As of last week, I’ve been in the philanthropic world for one year. Before this, I couldn’t have told you much about it. In fact, it was probably a year ago that I typed ‘philanthropy definition’ into Google (you know you’ve done it too). Little did I know that this would be the first of countless sneaky Google searches as I began my journey into the depths of Philanthropic Jargon (words and terms used by a specific profession or group).

As funders, we have been slowly making progress to acknowledge the overwhelming power imbalance held over grant recipients (we hold the funds, we hold the power). We need to keep the momentum going, questioning more than just our funding methods, and ensuring we are interacting with the community in an equitable (fair) and accessible way for all.

My title at Te Rourou, One Aotearoa Foundation is ‘developmental evaluator’…lol, what does that even mean?! Well, turns out it means that I gain insights from our Invercargill Initiative; learn from, reflect on, and adapt the mahi as the initiative unfolds (as opposed to evaluating after the fact). That makes sense to me…now…after a year. But I can tell you how it reads to our community partners and grant recipients: developmental EVALUATOR. Not a term fondly welcomed into any organisation who is constantly having to prove their worth in a world of competitive funding (jumping through hoops to get funded).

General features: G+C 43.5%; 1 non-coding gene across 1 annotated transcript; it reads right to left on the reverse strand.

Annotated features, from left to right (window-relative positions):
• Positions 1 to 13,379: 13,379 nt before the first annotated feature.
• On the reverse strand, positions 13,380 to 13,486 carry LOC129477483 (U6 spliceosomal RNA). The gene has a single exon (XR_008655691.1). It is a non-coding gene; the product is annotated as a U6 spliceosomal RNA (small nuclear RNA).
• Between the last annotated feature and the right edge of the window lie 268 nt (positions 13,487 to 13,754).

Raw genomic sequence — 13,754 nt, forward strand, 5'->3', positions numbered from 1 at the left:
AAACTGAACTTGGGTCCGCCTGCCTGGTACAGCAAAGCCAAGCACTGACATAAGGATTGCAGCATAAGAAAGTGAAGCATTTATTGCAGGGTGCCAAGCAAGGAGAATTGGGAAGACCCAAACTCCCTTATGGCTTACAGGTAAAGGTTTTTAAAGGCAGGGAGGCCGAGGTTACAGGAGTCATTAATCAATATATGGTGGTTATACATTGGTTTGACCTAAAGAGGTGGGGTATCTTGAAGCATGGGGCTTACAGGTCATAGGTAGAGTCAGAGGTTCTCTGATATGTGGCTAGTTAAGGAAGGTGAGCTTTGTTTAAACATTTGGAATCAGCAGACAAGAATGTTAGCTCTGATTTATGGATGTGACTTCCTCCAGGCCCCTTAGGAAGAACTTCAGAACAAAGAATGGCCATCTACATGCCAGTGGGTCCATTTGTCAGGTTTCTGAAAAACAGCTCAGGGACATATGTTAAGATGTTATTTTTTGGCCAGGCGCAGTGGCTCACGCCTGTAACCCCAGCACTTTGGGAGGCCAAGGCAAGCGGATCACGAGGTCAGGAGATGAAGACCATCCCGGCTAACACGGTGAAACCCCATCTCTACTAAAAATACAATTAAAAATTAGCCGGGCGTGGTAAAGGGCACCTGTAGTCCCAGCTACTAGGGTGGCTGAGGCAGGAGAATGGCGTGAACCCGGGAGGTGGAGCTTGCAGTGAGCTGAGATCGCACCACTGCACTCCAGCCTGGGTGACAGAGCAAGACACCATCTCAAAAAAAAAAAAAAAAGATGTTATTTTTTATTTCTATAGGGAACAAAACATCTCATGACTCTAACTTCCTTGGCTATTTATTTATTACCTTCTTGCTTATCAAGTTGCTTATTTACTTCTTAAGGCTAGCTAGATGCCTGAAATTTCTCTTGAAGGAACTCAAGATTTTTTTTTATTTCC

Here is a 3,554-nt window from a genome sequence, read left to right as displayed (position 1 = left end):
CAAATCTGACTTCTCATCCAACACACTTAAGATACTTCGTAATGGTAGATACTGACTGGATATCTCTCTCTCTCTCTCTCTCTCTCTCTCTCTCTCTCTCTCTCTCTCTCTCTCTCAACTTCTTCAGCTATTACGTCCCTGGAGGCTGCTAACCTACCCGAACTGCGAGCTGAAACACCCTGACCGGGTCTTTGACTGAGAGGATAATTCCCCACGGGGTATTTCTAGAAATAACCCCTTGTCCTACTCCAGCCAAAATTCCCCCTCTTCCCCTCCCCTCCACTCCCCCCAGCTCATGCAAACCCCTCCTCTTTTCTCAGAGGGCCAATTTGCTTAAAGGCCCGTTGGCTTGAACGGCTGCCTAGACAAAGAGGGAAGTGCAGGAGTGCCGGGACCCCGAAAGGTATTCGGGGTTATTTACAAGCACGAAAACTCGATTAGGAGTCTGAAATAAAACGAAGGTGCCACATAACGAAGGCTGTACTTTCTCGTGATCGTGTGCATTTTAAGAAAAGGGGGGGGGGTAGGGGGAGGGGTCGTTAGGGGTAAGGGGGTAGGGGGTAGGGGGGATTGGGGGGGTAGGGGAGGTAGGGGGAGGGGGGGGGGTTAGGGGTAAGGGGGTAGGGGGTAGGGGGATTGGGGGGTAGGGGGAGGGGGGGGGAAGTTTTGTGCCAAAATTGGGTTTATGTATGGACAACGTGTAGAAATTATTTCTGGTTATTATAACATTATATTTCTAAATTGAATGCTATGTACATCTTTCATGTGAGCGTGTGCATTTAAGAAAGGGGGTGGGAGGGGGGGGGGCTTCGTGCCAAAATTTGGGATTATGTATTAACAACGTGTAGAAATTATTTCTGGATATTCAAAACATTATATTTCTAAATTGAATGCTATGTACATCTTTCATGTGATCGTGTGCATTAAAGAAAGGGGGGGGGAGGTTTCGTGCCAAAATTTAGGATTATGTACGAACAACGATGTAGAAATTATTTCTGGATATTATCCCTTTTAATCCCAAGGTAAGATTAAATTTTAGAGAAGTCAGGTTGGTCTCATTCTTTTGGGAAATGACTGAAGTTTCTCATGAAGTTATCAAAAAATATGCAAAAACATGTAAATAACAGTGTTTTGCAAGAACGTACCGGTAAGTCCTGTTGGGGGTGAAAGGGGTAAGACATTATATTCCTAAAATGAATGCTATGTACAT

The title ‘Person who researches and collects data to make sure we’re doing things good’ paints a better picture of what I do, but I prefer ‘Murihiku Insights’. What’s in a name? Everything.

A while ago, I had some rangatahi ask me to explain the words I was using when interviewing them. In that moment, it became clear that the Philanthropic Jargon brainwash had reached its final stage. I had finally levelled up to Gatekeeper of the Sector, ready to promote an unnecessarily complicated vocabulary to the next generation of philanthropists.

“Why didn’t you just say that in the first place?”

I’ve got no answer to that, but I did gain some insight: Gen Z are coming, and they don’t have time for our nonsense.

At a recent Youth Advisory Group (YAG) retreat, I heard similar frustrations from my fellow youths (see: ‘fellow kids’ meme) working in philanthropy. Our young people are being made to feel out of place because they can’t instantly translate a secret language made up by those looking to protect their privilege – a language which is continuously loaded with increasingly pointless acronyms (or AIMLESS – Acronyms and Initialisms Making Language Extremely Smug and Stupid).

We need to regularly acknowledge philanthropy’s long history as a system steeped in privilege and racial inequity (where minority populations have rarely had a say about their own wellbeing). The people working on the ground are far too busy doing the actual work bettering the lives of those in their communities, they don’t have the time or energy to decipher our cryptic messages.

If we’re giving young people a platform to have their say, if we’re aiming for a fair playing field for everyone; young people learning to give grants, organisations receiving grants, and the people benefitting from those grants, let’s make sure that the invitation is in a language they can understand.

(If you have to follow everything with an explanation in brackets, you’re doing it wrong)